Nov. 17, 2015


Randa Bessiso

UAE, Dubai

Randa Bessiso

Director—Middle East, Manchester Business School (MBS)

"The UAE and Dubai are at the heart of a large region full of potential business education."

BIO

Randa Bessiso has spent much of her career working on market entry strategies, company start-ups, and channel development programs, as well as building profitable regional businesses and brands. Most recently, she has focused on management education, an area in which she has more than 20 years of experience including as Founding Director of Manchester Business School (MBS) Middle East Centre. Randa was recognized as one of the 100 Most Powerful Arab Women by Forbes Middle East, in 2015, after being listed for the first time in 2014. The Forbes awards were in recognition of her work in founding and building the MBS Middle East Centre into the largest and fastest growing in the MBS international network, and a UK higher education success story.

What is the reason behind the recent change of name of MBS?

The UK campus-based business school has been renamed Alliance Manchester Business School following the generous and substantial donation by Lord Alliance of Manchester, which is the culmination of a long history of collaboration and support to the University and alumni as a whole. The MBS regional centers, including the Middle East, will continue as Manchester Business School centers, primarily because they will be rebranded as University of Manchester (UoM) centers from 2017. We will move to the UoM branding directly rather than taking another interim branding step. Alongside this rebranding process, we will extend the academic offering to include programs from other departments in the university, beyond just the business school. Our success in the Middle East and other regional centers has encouraged schools within the university to look at offering programs and services across the international network established by MBS. This is very positive news for the University and for the regions, which will benefit from access to the wider programs from the UoM. This organic growth reflects the success of the MBS international network, which has created the opportunity and platform for the entire university to harness. So, in the Middle East and across the international network, we will remain as Manchester Business School until we rebrand to the University of Manchester, and from then of course we will continue to represent and support Alliance Manchester Business School, as well as other schools in the university.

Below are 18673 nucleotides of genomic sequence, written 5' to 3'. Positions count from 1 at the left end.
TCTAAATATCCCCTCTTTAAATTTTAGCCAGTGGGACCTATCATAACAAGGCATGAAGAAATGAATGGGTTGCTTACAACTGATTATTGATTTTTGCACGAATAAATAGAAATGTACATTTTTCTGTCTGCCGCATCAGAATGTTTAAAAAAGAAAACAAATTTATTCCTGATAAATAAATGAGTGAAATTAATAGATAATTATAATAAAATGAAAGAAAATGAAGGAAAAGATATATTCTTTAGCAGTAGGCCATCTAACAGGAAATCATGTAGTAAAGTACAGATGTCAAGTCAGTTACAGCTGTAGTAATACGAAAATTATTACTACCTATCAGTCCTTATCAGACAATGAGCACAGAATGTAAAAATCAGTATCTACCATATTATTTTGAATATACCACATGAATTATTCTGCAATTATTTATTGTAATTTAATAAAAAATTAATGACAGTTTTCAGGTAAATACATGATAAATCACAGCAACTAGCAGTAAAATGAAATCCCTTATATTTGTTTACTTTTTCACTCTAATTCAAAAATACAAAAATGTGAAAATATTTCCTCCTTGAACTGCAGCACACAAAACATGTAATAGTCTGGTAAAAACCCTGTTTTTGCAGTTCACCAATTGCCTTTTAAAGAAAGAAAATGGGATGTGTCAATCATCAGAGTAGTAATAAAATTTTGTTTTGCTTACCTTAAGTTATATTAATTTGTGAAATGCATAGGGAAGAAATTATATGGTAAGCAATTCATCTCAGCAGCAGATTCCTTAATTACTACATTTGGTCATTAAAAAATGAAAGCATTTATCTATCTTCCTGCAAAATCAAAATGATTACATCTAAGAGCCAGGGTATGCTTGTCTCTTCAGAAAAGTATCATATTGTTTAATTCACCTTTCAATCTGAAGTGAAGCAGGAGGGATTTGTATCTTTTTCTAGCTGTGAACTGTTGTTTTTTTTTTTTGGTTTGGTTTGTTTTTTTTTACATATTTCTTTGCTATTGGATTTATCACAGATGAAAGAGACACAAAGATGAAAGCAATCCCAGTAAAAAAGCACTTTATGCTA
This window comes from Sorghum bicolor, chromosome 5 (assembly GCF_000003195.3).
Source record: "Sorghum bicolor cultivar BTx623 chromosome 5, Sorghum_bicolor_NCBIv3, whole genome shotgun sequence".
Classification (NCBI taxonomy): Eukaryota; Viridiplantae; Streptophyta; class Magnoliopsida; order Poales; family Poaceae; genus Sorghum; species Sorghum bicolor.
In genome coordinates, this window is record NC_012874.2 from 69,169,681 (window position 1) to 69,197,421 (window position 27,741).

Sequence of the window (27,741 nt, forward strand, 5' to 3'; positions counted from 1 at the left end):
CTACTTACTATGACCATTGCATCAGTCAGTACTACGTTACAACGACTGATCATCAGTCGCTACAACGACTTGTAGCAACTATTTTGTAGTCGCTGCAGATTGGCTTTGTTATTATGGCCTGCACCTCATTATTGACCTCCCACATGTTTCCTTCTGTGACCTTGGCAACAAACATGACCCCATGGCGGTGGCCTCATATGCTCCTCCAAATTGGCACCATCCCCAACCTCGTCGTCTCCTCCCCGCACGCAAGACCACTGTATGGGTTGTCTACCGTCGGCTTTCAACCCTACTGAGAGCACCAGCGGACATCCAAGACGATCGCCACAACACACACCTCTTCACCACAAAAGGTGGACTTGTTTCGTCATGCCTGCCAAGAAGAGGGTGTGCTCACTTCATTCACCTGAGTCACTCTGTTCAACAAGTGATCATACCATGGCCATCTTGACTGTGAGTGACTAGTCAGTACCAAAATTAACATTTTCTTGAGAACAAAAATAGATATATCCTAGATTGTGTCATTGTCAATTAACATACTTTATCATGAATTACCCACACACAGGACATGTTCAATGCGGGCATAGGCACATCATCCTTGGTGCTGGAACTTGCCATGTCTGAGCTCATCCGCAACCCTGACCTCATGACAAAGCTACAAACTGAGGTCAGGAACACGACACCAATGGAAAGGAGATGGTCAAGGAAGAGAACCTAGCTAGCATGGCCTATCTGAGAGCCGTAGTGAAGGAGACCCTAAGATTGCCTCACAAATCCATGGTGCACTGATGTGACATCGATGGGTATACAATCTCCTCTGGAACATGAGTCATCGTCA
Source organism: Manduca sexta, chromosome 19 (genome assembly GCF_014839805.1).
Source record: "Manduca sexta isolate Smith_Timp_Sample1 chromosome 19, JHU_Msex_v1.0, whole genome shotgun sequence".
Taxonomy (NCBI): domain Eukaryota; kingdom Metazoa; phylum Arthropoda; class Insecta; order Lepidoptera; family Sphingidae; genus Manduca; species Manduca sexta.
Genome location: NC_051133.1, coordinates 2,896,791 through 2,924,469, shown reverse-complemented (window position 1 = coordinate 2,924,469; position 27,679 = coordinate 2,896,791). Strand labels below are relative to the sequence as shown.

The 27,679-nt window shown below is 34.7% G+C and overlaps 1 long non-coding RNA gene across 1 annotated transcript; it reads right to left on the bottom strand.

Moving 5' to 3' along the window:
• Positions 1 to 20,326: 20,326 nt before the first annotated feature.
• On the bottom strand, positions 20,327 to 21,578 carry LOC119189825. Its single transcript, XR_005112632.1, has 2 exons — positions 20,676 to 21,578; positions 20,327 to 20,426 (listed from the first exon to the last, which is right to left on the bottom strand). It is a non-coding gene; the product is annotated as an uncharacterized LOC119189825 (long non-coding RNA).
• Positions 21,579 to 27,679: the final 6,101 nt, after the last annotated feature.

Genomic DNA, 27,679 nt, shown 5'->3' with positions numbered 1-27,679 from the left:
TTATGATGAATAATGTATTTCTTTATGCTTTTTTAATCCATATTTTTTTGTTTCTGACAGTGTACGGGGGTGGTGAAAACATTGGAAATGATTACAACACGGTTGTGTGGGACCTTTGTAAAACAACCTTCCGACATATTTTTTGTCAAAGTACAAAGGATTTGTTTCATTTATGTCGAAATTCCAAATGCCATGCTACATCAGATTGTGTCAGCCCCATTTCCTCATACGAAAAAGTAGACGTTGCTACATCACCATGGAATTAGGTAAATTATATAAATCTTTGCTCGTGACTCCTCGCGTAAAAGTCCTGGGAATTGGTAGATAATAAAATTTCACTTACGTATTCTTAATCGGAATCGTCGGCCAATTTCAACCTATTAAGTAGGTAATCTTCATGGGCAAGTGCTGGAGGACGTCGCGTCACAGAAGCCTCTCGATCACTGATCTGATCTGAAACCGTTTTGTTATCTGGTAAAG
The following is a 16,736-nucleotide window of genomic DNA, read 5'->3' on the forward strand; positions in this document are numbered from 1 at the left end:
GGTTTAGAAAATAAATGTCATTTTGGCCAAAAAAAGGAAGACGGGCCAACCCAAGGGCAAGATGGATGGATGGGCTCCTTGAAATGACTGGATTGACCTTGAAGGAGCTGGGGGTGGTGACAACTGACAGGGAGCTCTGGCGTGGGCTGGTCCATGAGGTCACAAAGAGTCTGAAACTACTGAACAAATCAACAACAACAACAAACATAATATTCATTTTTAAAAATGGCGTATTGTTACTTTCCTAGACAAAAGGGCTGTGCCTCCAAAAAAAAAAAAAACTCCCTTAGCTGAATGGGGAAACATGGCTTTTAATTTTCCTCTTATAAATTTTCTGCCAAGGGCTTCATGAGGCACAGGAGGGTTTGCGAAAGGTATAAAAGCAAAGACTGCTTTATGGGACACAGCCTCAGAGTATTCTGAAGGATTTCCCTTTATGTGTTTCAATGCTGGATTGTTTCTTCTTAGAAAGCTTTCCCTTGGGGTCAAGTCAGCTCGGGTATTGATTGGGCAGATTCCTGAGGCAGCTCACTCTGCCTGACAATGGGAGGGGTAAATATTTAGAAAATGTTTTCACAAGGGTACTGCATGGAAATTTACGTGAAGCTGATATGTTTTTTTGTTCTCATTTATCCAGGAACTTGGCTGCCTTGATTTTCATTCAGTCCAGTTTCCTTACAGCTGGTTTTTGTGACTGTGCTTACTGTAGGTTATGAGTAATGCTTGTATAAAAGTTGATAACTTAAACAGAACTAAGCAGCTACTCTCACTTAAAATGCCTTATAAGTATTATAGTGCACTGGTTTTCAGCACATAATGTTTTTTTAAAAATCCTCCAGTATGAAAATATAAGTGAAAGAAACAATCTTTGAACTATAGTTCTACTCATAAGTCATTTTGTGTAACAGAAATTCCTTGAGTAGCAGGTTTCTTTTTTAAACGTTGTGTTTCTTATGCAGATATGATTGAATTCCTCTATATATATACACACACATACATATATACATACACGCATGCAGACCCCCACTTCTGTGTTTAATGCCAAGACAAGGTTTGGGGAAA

Have you already thought about which programs you will implement here in the center in Dubai?